Tuesday, June 16, 2009

Richard Feynman

In the early days of quantum electrodynamics (QED) in the 1920s and 1930s, calculations were notoriously convoluted, the algebra often spilling over seven and eight lines just to calculate a single quantity. Worse, these nasty calculations almost always returned infinity, even when physicists asked straightforward questions. After the war, a new crop of young theoretical physicists, including Feynman, returned to QED and its problems. He decided first to try to take charge of the algebraic morass, streamlining the laborious algebraic manipulations, before worrying about the mysteries of the infinities. And so he began his doodlings in the late 1940s. --David Kaiser, Richard Feynman's Diagrams, interview by Felice Frankel, American Scientist, September-October 2003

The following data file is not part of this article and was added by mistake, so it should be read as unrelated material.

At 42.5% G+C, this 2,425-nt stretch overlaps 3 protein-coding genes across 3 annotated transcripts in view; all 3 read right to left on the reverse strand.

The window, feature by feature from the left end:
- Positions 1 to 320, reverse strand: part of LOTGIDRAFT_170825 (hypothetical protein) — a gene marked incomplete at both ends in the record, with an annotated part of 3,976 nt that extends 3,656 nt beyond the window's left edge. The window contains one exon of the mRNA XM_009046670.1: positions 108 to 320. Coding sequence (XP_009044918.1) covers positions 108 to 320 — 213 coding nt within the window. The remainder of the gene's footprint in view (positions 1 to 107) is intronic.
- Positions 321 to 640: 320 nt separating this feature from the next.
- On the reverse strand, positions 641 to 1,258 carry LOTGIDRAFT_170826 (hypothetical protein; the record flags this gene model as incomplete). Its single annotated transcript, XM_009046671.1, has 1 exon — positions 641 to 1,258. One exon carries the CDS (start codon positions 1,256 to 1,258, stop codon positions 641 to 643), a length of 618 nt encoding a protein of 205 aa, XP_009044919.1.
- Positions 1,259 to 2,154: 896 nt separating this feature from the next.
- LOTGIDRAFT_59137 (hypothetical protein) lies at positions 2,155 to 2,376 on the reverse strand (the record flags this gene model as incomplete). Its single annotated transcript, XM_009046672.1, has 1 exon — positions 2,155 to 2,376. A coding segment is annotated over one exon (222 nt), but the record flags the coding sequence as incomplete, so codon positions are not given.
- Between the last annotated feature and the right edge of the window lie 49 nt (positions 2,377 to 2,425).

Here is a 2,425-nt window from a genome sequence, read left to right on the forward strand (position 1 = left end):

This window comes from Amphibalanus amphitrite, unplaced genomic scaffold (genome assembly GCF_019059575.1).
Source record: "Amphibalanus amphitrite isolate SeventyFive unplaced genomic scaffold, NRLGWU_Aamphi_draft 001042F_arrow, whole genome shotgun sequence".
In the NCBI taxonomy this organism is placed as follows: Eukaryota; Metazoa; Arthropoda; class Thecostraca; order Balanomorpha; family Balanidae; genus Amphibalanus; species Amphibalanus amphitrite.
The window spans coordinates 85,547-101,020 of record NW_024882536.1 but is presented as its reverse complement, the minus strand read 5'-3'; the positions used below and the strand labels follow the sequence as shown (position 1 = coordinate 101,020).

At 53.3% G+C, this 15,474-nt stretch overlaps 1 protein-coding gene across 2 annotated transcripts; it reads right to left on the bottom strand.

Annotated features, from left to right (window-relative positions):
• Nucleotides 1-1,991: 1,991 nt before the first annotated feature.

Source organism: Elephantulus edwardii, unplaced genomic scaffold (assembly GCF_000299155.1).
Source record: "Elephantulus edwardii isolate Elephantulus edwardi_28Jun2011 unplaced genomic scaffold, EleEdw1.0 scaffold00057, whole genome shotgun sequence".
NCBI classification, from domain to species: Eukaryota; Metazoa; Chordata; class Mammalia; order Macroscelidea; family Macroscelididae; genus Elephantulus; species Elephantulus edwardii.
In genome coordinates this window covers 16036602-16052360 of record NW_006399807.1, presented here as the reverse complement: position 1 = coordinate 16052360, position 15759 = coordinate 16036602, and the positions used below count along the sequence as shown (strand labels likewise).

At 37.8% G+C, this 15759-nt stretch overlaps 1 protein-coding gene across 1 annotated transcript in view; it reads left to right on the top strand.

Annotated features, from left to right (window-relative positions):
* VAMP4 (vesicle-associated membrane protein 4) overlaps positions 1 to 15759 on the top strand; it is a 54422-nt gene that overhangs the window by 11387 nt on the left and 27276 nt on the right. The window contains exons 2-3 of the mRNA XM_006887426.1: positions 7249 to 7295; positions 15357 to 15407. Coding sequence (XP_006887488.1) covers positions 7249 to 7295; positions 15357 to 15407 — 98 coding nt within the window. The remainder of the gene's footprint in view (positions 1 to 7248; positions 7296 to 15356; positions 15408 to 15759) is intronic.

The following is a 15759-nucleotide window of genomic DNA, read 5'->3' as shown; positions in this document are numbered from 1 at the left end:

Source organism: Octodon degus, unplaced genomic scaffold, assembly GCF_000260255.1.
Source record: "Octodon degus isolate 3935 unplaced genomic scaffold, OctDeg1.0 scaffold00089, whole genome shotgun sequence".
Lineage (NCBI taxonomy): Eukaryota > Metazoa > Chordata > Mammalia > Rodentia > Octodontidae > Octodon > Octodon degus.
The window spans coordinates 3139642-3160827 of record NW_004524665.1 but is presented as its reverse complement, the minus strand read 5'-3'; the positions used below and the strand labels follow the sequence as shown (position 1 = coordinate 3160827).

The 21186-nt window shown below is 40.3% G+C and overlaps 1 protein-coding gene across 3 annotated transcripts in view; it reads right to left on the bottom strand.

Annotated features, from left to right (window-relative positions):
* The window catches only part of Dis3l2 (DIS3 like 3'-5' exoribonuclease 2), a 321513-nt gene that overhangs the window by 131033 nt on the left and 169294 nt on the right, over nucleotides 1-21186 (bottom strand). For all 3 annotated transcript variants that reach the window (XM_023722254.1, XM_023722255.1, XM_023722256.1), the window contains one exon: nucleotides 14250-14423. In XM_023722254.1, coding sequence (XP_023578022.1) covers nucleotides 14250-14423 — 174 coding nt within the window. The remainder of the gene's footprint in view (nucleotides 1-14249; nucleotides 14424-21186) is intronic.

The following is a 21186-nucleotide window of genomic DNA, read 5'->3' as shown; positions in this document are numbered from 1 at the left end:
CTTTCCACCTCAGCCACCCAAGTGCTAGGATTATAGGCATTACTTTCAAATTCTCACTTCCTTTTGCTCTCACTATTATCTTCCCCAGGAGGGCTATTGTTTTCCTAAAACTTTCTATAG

On this author:

Review by Kelley L. Ross, of Richard Feynman, A Life in Science, by John Gribbin and Mary Gribbin (1997), at The Proceedings of the Friesian School, Fourth Series

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